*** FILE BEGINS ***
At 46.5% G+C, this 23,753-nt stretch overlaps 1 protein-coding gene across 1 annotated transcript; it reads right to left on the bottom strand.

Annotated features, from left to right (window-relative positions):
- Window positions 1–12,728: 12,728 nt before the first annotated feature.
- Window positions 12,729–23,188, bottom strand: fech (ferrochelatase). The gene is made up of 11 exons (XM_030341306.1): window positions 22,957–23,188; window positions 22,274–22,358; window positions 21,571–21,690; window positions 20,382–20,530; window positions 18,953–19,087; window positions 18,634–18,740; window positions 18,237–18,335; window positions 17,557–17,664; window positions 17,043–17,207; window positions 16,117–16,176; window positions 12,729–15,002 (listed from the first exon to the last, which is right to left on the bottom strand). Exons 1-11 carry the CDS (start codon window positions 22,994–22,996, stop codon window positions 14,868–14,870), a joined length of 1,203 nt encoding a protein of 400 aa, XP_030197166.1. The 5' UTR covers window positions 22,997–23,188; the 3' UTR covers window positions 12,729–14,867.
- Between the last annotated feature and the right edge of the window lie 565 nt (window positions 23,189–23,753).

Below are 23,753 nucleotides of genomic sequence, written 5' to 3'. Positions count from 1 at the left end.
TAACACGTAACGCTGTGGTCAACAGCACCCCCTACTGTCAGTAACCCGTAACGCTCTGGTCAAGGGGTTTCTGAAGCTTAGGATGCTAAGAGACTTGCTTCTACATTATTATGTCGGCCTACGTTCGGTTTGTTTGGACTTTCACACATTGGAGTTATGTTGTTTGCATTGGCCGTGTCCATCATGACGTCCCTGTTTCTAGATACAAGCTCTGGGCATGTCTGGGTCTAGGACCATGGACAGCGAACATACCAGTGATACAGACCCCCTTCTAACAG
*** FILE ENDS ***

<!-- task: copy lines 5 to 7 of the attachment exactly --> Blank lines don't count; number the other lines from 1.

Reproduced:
- Between the last annotated feature and the right edge of the window lie 565 nt (window positions 23,189–23,753).

Below are 23,753 nucleotides of genomic sequence, written 5' to 3'. Positions count from 1 at the left end.
TAACACGTAACGCTGTGGTCAACAGCACCCCCTACTGTCAGTAACCCGTAACGCTCTGGTCAAGGGGTTTCTGAAGCTTAGGATGCTAAGAGACTTGCTTCTACATTATTATGTCGGCCTACGTTCGGTTTGTTTGGACTTTCACACATTGGAGTTATGTTGTTTGCATTGGCCGTGTCCATCATGACGTCCCTGTTTCTAGATACAAGCTCTGGGCATGTCTGGGTCTAGGACCATGGACAGCGAACATACCAGTGATACAGACCCCCTTCTAACAG